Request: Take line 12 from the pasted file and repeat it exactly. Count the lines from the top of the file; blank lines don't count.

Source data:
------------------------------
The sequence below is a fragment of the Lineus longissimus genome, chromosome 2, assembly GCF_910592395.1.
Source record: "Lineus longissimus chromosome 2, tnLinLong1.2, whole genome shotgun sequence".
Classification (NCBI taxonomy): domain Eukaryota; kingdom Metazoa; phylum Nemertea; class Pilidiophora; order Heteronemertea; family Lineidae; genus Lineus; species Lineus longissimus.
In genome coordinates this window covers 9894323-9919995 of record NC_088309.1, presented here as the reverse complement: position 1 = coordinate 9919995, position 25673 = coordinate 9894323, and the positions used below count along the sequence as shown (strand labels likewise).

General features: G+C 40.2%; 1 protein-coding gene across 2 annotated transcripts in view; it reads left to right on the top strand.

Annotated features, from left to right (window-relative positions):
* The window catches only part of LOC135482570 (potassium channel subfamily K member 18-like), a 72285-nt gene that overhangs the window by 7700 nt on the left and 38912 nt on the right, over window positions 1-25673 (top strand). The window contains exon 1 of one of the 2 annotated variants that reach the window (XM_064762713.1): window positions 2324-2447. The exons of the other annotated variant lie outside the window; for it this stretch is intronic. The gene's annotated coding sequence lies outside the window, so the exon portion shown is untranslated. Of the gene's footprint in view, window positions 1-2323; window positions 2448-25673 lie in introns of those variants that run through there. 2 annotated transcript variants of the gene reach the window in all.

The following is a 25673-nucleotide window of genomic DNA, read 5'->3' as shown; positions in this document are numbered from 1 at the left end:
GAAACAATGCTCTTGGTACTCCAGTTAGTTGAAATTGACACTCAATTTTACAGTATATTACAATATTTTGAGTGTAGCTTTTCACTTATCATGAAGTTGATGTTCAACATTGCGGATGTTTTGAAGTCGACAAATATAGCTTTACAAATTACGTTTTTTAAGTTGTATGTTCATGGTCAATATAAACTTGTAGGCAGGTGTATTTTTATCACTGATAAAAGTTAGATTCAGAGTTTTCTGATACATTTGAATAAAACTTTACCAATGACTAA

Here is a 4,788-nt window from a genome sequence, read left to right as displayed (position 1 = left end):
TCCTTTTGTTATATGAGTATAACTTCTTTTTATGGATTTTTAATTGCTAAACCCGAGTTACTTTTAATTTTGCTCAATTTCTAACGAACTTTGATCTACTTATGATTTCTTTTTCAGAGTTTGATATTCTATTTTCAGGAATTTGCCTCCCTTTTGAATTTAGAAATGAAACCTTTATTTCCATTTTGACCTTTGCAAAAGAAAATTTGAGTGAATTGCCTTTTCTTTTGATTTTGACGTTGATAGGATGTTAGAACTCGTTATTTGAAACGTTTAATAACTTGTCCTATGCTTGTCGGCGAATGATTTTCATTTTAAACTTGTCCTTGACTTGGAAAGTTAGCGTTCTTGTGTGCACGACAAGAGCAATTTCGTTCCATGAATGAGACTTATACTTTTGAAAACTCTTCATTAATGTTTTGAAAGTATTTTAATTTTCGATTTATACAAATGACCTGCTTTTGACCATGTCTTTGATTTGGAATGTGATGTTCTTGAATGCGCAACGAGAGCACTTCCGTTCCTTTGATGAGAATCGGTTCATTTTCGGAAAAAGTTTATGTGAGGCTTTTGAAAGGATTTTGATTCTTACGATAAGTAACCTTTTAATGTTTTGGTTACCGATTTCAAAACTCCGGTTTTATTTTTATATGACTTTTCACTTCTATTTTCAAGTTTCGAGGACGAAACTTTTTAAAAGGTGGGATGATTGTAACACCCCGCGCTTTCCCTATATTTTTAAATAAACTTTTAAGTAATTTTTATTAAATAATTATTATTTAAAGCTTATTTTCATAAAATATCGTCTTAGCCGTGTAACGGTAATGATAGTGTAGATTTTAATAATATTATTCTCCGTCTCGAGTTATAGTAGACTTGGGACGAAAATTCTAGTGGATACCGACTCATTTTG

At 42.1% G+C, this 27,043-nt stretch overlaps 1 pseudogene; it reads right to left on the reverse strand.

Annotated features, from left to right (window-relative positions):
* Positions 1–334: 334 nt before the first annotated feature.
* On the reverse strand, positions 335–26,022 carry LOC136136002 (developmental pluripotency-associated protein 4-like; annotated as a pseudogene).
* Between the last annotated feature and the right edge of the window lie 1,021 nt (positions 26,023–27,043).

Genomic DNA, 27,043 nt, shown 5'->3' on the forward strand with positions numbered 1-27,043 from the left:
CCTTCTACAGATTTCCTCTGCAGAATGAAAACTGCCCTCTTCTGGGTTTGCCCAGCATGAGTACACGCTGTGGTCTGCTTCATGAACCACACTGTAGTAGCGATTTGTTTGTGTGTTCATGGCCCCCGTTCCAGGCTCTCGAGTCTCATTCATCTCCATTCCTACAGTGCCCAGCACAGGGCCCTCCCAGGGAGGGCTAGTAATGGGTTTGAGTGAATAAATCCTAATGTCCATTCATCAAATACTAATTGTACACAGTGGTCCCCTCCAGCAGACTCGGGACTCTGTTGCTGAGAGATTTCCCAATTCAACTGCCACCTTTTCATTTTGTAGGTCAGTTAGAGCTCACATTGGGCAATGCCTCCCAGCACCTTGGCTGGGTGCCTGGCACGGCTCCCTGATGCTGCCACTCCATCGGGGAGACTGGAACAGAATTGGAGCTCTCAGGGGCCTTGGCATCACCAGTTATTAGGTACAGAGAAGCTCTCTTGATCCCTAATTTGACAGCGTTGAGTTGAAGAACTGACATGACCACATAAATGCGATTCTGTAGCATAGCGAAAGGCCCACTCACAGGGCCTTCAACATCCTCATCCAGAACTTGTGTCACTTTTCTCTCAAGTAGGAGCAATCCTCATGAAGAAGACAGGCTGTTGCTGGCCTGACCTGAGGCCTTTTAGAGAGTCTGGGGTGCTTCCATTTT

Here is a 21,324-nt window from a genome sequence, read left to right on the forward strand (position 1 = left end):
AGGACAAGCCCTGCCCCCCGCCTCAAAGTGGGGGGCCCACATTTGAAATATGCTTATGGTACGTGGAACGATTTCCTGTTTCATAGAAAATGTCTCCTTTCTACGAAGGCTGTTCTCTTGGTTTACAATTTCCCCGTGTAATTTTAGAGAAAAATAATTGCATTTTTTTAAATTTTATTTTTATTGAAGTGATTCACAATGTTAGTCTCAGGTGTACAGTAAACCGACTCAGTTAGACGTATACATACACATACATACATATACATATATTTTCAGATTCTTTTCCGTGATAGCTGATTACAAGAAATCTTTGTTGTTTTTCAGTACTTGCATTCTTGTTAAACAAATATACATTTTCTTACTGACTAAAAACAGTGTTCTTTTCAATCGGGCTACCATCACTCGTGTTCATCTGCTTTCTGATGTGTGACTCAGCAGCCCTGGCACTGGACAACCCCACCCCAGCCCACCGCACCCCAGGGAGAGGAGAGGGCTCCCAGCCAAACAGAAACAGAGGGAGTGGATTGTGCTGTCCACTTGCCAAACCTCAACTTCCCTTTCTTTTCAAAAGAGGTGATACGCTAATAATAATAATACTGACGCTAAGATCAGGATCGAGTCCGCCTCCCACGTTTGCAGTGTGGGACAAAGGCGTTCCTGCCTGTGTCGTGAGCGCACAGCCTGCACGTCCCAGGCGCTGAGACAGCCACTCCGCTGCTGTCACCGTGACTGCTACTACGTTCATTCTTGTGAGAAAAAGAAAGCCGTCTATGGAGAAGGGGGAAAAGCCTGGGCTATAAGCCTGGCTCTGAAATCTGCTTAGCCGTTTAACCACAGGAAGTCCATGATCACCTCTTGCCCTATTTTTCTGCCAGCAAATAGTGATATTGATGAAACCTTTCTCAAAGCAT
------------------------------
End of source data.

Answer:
At 42.1% G+C, this 27,043-nt stretch overlaps 1 pseudogene; it reads right to left on the reverse strand.